• $5.99

Publisher Description

Introduction In Soviet Georgia the old-age pension system had been gradually developing as an integral part of the state welfare policy. In accordance with the ideological and political goals, the pension system was born entirely of the state and retirement payments that were financed on a pay-as-you-go (PAYG) basis through the transfer of funds from state-owned enterprises to the USSR State Insurance Company, Gosstrakh, which had a department in Georgia. The Soviet retirement pension system consisted of two parts, a public component and a voluntary component, which together provided relatively generous old-age pension benefits. (2) To receive a pension, workers were required to have participated in the labor force for a minimum of twenty years for women and twenty-five for men. (3) According to Castel and Fox, the pre-transition Soviet pension system was a complex and expensive mechanism, "combining elements of a Western European 1960s PAYG system with peculiar communist features." (4) In the late 1980s old-age pension coverage nearly reached a universal level, paying between 60 percent and 100 percent of the average wage. (5)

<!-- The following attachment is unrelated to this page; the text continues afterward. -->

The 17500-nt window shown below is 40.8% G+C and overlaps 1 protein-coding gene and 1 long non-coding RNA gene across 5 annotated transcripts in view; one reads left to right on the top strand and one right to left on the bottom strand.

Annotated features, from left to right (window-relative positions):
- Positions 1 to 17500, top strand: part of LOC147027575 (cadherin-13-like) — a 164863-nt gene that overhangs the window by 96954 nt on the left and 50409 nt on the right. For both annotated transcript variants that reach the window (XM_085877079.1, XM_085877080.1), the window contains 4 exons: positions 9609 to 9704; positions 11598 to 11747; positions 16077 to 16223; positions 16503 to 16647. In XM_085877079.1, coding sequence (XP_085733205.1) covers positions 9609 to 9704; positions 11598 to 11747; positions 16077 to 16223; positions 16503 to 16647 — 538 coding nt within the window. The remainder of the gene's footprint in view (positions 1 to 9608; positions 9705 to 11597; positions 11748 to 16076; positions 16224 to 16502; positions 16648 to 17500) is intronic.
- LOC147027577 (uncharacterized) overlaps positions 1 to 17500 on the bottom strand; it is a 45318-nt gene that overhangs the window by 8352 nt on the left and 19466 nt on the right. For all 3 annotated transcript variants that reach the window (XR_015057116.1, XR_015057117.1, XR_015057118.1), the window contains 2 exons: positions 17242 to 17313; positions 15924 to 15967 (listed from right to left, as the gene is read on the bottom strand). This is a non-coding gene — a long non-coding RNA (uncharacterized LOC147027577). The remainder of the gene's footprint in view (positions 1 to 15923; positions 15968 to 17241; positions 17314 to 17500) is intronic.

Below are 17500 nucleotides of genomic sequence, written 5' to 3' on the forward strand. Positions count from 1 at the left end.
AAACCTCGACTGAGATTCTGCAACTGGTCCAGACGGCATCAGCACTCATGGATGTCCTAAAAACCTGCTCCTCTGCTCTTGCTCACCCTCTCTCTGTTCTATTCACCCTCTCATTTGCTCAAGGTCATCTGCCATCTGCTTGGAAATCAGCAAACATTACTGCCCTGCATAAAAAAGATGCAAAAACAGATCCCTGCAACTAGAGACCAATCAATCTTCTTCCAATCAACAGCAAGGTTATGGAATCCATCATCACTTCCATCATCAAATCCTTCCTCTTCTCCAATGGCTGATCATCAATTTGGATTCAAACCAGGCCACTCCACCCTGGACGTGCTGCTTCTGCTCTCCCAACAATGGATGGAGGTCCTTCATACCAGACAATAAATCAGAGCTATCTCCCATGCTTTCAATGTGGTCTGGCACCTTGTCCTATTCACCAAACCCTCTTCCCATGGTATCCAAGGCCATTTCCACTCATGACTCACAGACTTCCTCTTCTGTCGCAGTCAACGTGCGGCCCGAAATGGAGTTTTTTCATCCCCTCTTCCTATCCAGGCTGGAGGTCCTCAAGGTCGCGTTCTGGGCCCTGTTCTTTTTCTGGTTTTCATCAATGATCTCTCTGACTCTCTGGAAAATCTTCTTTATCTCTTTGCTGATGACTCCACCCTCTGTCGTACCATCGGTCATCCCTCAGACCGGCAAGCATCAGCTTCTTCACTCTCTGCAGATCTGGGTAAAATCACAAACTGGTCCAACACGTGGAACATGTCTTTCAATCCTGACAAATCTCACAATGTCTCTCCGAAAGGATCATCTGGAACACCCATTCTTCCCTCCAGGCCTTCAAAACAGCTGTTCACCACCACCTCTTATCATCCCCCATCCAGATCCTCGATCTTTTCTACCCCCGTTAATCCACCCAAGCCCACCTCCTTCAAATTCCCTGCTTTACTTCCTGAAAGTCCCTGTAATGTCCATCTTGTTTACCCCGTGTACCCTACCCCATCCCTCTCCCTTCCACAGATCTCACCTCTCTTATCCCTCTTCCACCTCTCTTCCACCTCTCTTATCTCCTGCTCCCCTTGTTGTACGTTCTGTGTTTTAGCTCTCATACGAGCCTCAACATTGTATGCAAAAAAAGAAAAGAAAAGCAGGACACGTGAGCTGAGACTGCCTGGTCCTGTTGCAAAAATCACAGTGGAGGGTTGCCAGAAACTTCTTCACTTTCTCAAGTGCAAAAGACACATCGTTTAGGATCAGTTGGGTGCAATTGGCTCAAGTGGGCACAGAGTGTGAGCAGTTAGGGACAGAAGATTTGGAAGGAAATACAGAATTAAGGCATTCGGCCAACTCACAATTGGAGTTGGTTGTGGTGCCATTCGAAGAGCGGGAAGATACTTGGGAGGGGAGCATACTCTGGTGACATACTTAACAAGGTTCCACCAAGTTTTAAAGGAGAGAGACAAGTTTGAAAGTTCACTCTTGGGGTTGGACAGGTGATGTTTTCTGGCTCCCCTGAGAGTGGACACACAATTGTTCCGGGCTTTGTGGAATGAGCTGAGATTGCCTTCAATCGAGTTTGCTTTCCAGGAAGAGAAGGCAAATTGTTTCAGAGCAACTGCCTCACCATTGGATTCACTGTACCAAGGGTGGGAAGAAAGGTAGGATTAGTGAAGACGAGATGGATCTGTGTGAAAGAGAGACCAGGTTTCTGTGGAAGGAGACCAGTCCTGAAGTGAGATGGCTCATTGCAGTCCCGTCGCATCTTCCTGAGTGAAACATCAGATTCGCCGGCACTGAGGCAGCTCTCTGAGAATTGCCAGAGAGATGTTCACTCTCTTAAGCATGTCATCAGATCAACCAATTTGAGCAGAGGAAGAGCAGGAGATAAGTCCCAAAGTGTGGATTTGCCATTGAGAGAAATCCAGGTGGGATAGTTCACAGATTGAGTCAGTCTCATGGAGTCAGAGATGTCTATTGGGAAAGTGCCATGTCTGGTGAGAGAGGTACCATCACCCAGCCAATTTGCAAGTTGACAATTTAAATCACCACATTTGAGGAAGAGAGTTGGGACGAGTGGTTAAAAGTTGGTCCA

GENRE
Politics & Current Events
RELEASED
2009
September 22
LANGUAGE
EN
English
LENGTH
35
Pages
PUBLISHER
Caucasian Review of International Affairs
SELLER
The Gale Group, Inc., a Delaware corporation and an affiliate of Cengage Learning, Inc.
SIZE
115.7
KB

More Books by Caucasian Review of International Affairs